10. Dude, do a little research on the International Brigades and the Spanish Civil War for crying out loud. The situation in Spain was WAY different than the current situation in Syria. Comparing the two would be like comparing the American Civil War to the Russian Civil War. Apples and oranges. Yes, they're both Civil Wars, but they were fought under completely different circumstances. George Orwell was a member of the International Brigades. "Halfway stance"? Dude, give me a break. I've been a community organizer, union organizer, and a social activist for well over a decade. I've participated in just about every form of non-violent direct action there is. What have you done?
  11. Do you keep up with DC tv? They just introduced Vixen on Arrow, and had a one-arm, old man Oliver Queen on Legends of Tomorrow; just like he was in The Dark Knight Returns comic/animated movies. They're also doing a Flash crossover on Supergirl soon; bringing Supergirl into the Arrowverse. Thats five live action tv shows (Flash, Arrow, Supergirl, Constantine, and Legends of Tomorrow) and one animated miniseries (Vixen) that all share continuity. Even if it is a multiverse, its still pretty cool. Not as cool as the MCU, but still, not bad. If they could find some way to tie it's multiverse in with the new DC expanded movie-verse, that would be even better. Either way, DC needs to step it up a notch if they're going to compete with Marvel.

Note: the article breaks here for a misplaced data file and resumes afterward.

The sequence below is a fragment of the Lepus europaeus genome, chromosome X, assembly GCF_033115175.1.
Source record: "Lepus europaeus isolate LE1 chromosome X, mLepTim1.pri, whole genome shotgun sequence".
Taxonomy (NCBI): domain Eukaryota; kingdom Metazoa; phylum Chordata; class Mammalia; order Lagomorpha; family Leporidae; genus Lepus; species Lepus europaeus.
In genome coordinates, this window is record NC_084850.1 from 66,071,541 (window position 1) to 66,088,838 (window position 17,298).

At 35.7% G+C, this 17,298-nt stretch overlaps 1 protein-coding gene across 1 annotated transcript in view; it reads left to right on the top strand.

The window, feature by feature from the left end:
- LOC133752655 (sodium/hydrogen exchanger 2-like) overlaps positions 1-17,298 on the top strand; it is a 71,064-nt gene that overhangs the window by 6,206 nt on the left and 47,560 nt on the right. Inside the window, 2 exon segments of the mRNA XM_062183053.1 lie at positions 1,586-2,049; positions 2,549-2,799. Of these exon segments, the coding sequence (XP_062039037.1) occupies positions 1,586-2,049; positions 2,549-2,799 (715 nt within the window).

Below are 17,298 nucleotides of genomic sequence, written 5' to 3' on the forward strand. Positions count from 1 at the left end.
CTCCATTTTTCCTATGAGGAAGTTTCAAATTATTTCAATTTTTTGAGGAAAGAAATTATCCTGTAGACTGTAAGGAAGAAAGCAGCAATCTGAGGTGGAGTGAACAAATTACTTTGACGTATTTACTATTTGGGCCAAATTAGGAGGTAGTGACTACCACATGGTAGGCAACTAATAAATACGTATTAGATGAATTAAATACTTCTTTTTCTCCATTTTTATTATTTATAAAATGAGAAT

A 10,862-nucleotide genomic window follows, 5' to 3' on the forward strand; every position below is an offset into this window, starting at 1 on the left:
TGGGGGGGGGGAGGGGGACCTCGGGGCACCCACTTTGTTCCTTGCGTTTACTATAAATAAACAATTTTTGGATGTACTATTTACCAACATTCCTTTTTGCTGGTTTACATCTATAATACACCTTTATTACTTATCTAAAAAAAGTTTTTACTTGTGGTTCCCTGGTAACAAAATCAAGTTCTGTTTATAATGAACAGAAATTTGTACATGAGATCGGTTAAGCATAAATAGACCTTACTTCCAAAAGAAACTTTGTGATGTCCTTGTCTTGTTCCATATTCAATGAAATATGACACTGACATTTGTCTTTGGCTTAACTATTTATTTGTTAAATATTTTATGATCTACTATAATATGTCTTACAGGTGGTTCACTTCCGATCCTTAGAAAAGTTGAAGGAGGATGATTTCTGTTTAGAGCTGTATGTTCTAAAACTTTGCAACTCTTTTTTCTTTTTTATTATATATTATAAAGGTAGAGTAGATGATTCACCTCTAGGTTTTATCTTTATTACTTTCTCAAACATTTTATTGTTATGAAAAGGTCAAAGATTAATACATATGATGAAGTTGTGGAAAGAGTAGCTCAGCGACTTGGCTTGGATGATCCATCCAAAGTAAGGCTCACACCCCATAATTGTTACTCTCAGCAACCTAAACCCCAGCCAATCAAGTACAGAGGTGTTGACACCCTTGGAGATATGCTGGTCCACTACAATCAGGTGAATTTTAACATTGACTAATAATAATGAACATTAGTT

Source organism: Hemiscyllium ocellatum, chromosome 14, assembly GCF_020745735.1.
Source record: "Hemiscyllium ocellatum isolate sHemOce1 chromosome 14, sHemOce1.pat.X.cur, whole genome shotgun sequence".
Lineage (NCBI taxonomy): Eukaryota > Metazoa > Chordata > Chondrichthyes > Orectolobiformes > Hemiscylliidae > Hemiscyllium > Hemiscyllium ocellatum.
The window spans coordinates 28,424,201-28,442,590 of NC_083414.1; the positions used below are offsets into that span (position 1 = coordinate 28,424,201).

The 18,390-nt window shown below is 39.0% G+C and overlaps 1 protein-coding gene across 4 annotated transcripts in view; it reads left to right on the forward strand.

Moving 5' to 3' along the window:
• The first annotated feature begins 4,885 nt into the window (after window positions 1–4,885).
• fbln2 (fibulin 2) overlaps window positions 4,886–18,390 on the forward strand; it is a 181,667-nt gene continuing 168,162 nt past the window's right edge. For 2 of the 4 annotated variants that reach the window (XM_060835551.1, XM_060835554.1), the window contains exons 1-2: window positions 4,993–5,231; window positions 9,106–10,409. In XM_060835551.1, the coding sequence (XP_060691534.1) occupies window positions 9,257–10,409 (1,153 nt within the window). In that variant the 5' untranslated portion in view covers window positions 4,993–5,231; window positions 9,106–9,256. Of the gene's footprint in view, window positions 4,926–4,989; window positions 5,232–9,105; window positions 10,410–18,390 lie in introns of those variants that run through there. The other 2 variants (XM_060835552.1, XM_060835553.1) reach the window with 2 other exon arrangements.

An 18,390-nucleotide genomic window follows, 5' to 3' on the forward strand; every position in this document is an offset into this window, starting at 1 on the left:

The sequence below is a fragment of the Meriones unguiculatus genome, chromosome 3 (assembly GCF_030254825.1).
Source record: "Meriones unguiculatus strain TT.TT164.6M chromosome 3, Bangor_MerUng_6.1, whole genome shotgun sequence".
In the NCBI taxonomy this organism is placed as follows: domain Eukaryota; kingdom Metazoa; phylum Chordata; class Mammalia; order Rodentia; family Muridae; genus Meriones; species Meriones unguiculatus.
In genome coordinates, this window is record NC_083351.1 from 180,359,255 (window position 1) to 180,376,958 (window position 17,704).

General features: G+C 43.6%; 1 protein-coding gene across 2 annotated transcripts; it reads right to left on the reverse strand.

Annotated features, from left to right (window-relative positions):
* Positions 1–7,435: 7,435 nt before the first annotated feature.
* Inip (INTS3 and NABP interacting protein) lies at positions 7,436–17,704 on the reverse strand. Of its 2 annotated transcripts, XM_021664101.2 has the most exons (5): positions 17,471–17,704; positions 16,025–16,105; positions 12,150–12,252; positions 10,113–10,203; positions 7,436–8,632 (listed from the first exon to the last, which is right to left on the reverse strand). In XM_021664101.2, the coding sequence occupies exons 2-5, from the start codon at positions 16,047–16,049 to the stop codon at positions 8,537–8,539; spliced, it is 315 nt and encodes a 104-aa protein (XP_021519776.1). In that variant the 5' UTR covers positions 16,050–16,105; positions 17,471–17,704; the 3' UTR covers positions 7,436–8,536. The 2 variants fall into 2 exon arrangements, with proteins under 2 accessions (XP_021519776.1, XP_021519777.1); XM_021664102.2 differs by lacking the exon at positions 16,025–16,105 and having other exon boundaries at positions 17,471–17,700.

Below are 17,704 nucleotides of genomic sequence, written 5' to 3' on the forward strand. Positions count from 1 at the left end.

12. Whatever subjective satisfaction a volunteer worker in the developing world gains from aiding those who are less-fortunate is inconsequential. Whether it is a purely altruistic act, or simply an act to boost one's own ego, it doesn't matter. The act itself remains unchanged. Every choice has a value that is subjective to the chooser. As long as the opportunity cost of non-profit work is considered by some to be lower than the potential emotional benefit that one can gain from doing the same, then there will always be people who do that kind of work. How many times do I have to repeat that I am an anti-authoritarian? Why on Earth would I support Westerners joining the Islamic State? The insinuation is ludicrous; not to mention, straw-man bs. According to U.S. military officials, nearly 50% of the FSA membership is comprised of Islamist extremists; and some journalists cast doubts towards its actual existence, claiming that it "only exists in name". So again… NO. Not everyone is as cynical and Malthusian as you. I agree; which is why I'm a radical, not a progressive or a conservative. My immediate enemy is the American corporate state; not Kim Jong-un or ISIS. That wouldn't stop me from showing solidarity to others around the world facing similar oppression. Thats my choice. No one is forcing you to do the same.
  13. Democrats and American progressives are not socialist. They support New Deal style social reform; not public ownership of, and democratic control over, the means of production. They are, at best, social democrats; not socialists. The term 'libertarian' was first used, in political context, by the French anarcho-communist Joseph Dejacque, in a letter written to the first self-proclaimed anarchist Pierre Proudhon in 1857; wherein Dejacque criticized Proudhon's individualism, and used 'libertarian' to distinguish himself from mutualists. It then became a synonym for social anarchism all throughout Europe, and even spread to the U.S., long before classical liberals adopted the term with the founding of the Libertarian Party in 1971. To early anarchists who popularized the term, libertarianism and socialism were inseparable. The terms 'left' and 'right' derive from the French Revolution; wherein those who supported the old aristocracy sat to the right of the Estates-General, while those who represented the republic (classical liberals, social democrats, socialists, and even some anarchists) sat to the left. So, technically speaking, just about every liberal-minded person is 'left' by French Revolution standards, including paleoconservatives.